2. Dave Nadel says

    Ah memories. Great report Jeff. I remember the burning floggers although I was at the other end of the ground. One quibble, I think you’ll find Peter Lucas was Club Secretary and Tommy Sherrin was President.

  3. Thanks Dave & yes, I was too trusting of the news report from the game.

  4. Peter Flynn says

    Thanks Jeff,

    I’m enjoying your series.

    Probably because of the fire, this is my earliest footy memory.

    Any chance of doing Round 20, 1972?

  5. Jeff Dowsing says

    Thanks Peter,

    Don’t think I’m up for writing up Geelong’s most sensational games though!

    There is a couple links above though if anyone wants to click through & find out the 40-odd other games I’ve covered..

  6. Skip of Skipton says

    Good one, Jeff. I never knew about that game. I was three years old at the time. Wow. What a day. They don’t make ’em like that anymore!

    The stats archive I use has Gary Tredrea (Warren’s dad) playing instead of Graeme Jenkin, and the crowd figure 44,800. Doug Gott also kicked 3 goals. I only remember him as a backman.

  7. Thanks Skip for the tip – I don’t think Jenkin or Tredrea got a mention in any reviews I found so whoever played probably sat on the bench all day. And I dare say one was a late replacement for the other. Generally I got the teams from an Excel spreadsheet on the CFC website which has every team from every game between 1897 – 2004. I’ll check it out.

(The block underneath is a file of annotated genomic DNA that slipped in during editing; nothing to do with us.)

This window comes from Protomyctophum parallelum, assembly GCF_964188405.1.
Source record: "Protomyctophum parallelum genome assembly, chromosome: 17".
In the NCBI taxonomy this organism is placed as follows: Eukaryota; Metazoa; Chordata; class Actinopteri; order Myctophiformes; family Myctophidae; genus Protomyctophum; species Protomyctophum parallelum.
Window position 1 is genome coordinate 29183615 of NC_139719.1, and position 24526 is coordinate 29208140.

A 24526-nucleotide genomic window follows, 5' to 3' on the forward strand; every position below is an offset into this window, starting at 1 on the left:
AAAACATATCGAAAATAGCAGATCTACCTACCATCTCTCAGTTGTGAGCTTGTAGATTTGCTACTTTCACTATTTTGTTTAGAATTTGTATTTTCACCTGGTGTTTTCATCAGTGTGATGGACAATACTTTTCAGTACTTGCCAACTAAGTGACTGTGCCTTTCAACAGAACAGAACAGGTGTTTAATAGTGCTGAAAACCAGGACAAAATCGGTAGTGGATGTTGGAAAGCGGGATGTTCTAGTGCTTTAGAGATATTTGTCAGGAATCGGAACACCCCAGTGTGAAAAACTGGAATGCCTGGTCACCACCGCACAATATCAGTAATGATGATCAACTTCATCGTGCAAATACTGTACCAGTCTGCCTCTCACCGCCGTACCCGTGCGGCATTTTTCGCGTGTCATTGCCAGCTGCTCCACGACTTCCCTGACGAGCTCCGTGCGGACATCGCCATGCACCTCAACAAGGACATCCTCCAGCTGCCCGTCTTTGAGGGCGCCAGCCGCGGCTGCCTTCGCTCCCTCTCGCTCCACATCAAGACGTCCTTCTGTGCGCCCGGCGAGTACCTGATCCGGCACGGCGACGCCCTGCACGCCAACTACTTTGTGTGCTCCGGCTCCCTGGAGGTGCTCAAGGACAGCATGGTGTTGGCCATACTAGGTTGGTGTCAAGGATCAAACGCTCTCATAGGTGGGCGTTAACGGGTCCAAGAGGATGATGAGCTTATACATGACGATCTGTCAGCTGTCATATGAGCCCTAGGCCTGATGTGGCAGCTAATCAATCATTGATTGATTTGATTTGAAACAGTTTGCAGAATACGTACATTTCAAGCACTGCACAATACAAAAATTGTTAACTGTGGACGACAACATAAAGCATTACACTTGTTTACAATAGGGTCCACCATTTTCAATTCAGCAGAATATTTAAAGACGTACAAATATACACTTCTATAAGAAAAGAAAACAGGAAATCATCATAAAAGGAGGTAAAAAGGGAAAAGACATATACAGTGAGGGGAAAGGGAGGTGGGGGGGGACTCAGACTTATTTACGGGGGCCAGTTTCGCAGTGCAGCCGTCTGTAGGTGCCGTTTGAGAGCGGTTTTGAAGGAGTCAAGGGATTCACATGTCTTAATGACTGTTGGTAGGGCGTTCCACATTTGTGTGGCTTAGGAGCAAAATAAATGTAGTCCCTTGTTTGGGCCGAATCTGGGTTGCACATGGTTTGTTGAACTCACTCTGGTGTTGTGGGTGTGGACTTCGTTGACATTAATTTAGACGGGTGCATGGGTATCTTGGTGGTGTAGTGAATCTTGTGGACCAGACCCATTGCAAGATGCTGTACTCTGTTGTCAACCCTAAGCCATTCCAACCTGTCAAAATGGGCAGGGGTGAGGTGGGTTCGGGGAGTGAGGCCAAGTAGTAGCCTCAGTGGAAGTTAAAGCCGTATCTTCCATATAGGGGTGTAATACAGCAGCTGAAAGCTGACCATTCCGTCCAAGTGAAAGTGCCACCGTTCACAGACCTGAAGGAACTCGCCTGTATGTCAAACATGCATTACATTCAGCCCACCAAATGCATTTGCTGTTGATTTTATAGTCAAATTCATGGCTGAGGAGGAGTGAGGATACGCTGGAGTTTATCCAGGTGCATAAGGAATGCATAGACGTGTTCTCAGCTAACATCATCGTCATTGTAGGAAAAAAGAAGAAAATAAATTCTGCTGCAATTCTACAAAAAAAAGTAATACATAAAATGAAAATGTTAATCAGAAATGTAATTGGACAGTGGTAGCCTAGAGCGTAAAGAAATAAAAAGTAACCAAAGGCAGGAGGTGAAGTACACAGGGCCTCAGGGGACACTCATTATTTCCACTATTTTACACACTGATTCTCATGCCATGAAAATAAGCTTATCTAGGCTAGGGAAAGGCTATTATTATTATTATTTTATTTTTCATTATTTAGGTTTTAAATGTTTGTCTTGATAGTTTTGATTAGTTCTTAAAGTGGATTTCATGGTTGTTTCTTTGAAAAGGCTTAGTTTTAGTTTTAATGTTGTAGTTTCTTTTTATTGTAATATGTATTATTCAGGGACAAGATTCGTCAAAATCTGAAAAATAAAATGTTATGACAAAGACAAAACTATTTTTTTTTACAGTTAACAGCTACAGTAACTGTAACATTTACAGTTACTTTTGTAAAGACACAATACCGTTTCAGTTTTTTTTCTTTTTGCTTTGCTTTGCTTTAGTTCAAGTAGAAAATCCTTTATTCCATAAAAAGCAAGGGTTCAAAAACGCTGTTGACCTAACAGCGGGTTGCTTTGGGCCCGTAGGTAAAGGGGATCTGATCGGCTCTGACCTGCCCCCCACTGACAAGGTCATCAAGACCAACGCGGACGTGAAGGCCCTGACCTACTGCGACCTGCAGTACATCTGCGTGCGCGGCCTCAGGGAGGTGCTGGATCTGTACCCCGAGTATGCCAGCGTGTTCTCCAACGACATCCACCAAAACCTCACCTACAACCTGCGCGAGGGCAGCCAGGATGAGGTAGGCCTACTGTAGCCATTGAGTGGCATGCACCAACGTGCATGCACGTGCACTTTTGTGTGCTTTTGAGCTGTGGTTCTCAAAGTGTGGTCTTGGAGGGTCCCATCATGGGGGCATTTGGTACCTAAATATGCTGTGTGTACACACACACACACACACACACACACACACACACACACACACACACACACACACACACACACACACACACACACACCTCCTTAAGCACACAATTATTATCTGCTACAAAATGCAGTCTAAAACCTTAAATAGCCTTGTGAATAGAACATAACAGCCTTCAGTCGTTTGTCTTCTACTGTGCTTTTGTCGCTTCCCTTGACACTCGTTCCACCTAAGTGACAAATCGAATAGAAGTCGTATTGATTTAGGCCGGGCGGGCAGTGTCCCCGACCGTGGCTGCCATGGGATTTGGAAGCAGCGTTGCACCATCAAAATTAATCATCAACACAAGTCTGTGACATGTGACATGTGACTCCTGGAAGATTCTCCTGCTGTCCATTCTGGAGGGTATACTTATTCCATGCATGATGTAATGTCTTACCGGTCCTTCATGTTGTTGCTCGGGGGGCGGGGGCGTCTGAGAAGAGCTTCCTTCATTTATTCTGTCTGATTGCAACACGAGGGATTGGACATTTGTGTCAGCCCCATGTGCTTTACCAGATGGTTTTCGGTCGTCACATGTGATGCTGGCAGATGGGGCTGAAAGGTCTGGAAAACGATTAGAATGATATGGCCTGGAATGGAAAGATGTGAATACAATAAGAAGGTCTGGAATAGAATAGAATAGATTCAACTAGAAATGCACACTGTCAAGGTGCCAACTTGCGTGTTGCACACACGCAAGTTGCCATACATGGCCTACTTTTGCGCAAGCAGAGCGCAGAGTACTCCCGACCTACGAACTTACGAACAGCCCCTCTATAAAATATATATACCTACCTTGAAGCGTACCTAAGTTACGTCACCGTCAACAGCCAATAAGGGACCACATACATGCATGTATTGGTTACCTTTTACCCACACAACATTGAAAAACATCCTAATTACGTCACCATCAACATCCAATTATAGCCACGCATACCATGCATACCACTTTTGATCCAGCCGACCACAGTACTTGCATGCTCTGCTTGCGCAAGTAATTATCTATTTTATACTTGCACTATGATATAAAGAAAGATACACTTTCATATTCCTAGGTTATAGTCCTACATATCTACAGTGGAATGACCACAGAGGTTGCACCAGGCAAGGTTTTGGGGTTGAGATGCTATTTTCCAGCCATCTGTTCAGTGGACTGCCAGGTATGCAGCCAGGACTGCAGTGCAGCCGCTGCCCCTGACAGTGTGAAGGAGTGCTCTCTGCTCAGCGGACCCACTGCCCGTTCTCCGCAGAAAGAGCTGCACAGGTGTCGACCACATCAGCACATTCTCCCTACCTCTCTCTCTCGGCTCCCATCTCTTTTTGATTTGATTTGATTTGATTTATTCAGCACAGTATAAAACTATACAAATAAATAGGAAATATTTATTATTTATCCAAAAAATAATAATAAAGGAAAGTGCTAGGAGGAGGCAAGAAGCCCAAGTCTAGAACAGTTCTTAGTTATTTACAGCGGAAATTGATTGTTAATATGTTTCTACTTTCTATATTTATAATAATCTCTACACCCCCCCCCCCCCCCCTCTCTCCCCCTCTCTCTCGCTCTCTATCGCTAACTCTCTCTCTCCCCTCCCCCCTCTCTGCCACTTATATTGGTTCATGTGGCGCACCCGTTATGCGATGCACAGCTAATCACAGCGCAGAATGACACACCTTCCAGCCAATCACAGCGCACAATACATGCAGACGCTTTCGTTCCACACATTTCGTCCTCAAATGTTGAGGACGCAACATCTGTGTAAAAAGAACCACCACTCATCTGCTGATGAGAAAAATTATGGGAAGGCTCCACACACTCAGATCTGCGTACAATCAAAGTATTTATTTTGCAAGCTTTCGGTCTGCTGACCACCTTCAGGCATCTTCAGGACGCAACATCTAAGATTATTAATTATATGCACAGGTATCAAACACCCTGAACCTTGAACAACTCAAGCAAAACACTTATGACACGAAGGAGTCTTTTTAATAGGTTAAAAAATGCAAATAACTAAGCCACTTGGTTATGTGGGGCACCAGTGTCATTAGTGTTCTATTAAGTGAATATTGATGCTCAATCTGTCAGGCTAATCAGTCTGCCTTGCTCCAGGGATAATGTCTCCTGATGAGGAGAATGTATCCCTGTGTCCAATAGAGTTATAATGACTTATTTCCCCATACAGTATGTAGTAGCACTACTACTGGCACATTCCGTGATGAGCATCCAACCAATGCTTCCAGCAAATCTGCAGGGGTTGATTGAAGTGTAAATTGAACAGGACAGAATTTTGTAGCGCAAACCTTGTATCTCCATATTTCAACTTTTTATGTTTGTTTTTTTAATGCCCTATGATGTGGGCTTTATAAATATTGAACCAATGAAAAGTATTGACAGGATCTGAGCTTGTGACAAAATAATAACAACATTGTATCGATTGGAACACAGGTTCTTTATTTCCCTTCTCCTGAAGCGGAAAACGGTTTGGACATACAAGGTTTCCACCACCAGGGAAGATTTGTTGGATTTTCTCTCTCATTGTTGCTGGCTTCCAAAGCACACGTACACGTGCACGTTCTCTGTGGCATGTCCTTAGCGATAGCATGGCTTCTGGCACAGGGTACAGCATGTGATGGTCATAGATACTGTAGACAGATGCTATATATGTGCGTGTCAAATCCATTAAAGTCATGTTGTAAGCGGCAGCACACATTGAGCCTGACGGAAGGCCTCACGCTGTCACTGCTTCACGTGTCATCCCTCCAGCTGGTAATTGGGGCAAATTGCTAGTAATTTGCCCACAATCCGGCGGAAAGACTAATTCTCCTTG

And I stand corrected on Gott kicking 3, I am a few goals short on the tally. Thanks Skip.

  8. Skip of Skipton says

    G’day Jeff.

    Have a look at this site.

  9. Yes Skip, I do refer to that site from time to time, it’s fantastic.

    Good call on Tredrea. If only he could have eked out another 81 games in the black and white we could have nabbed his son!

  10. Skip of Skipton says

    Tredrea Snr did eke out another 80 odd games in Black and White, Jeff.